And, don’t forget to check out the cool Cleveland sign – there’s one at Edgewater Park and at Voinvich Park downtown – for a great photo opp with your dog!








Dogs Who Brunch

Who doesn’t love brunch? And, even better, who doesn’t love brunch with their dog? One of the best summer activities you can do with your dog is a dog-friendly brunch. Sipping on mimosas while petting your dog? Yes please!

Luckily CLE has tons of options, even a few places that cater to dogs specifically during brunch. Here are a few to check out this summer with your dog:

Every Sunday at Press Wine Bar in Tremont bring your dog to enjoy their dog friendly patio and their delicious brunch menu. To celebrate opening up their patio to dogs this year, every Sunday during brunch from 10 am to 3 pm they will be running a contest with Tito’s Vodka where if you  order a Bloody Mary you’ll be entered to win this doghouse:


(Cute pom not included)

And get the Crab Cake Eggs Benedict, so good! Press Wine Bar is now dog friendly all the time as well.

Luxe in Gordon Square also hosts a dog friendly brunch with special food options for your dog. They also choose a Bow Wow Brunch Dog of the Week, who they share on their Facebook page:



Wine Bar Rocky River also hosts a dog-friendly brunch on Sundays. This is the only time that dogs are allowed on their beautiful patio, so it’s definitely one you should add to your list!

A view of the gorgeous patio
A view of the gorgeous patio

Don’t feel left out Eastsiders, Nighttown in Cleveland Heights has a special dog-friendly patio and serves brunch from 10 am to 3 pm on Sundays.



For more great brunch options, check out my list of dog-friendly patios. Some of my other favorites for a dog-friendly brunch are Lucky’s and Town Hall.

The Ones Who Seem to Have Given Up

I came across this photo recently on Instagram from a rescue group I follow and it really struck a cord with me.

photoMy dog Roscoe is one of these dogs. Sadly, had I not been lucky enough to foster him, I probably would’ve never considered adopting a dog like him. When I first took Roscoe in, he was extremely shy, fearful of being touched and cowered in the corner for the first few days. It took a long time for him to build up enough trust to let me pet him or put a leash on him. He still has issues to this day and will never be the type of dog that runs to greet me at the door (well, he does, but he also runs away as soon as I get too close) but I’ve learned that none of that really matters. Seeing the capacity a dog has to love, even after being through a traumatic event, is a remarkable thing that bonds you together like no other experience. Roscoe is such a special soul, I can’t imagine not having him in my life.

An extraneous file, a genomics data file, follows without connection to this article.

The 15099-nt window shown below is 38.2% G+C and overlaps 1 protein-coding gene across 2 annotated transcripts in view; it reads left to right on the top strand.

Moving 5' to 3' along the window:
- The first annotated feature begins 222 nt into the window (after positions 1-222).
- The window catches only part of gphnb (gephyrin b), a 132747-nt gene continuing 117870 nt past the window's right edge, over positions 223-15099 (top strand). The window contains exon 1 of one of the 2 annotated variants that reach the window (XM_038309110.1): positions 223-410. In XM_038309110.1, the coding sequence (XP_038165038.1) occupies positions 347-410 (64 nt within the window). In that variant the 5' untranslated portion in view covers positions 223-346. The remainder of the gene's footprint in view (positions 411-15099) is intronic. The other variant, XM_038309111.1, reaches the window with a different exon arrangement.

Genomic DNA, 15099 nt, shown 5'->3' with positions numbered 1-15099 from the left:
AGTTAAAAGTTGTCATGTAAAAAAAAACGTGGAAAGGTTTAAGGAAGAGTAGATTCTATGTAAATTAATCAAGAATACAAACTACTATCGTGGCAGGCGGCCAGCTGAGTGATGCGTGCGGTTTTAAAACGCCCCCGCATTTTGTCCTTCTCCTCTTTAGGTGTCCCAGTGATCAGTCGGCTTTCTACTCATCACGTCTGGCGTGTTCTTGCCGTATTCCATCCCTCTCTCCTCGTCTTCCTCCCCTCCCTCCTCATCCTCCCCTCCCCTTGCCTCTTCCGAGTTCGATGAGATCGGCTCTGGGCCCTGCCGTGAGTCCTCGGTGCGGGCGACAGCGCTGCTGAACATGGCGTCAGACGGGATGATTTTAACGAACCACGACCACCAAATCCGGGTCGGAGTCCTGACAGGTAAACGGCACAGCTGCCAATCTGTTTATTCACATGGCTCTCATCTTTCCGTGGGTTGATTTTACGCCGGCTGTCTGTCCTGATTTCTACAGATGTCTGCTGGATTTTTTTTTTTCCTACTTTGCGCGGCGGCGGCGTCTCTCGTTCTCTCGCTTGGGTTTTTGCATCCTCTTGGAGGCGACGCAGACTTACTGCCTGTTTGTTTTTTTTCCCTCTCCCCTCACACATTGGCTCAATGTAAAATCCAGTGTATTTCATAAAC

What would I do without this face in my life everyday?


As I learned with Roscoe, you don’t really know what a dog is like until they receive the love they deserve. Most dogs in shelters, or when they first get into foster homes, are shut down and stressed out. How they are acting is just a reflection of their environment, not who they truly are. Of course, you should know what you can handle in your own life before taking on a challenging dog, but if you have the time and love in your heart to take on a dog that needs a little extra patience, it will be worth it. For me, I think it helped that I had one dog already that was very much the opposite of Roscoe, so when Roscoe would run away from me or show his teeth when I tried to pet him, I could walk away and give attention to my other dog.

Roscoe, the first day. So scared.
Roscoe, the first day. So scared.


Happy Roscoe at the beach in Charleston!
Happy Roscoe at the beach in Charleston!

This is also why fostering is so crucial. Like I said, most dogs do not put forth their best selves when they are stuck in a shelter environment. Getting a dog out of that environment and into a home where they can receive love is key to unlocking their true personality. I was so glad to see that the Cleveland Kennel began a fostering program earlier this year. If you’ve ever considered fostering, my advice to you is to do it! You learn so much and play such an important role in saving the lives of so many dogs. And, maybe, you’ll be lucky enough to meet a dog like Roscoe and fall in love.

If you want to read more about my adoption story with Roscoe, check out Lucky Puppy Magazine: Roscoe was the Lucky Puppy of the Week!

Do you have a story about a “challenging” dog you adopted? I want to hear it! I’d love to start sharing local adoption stories, so drop me an email ( or comment below.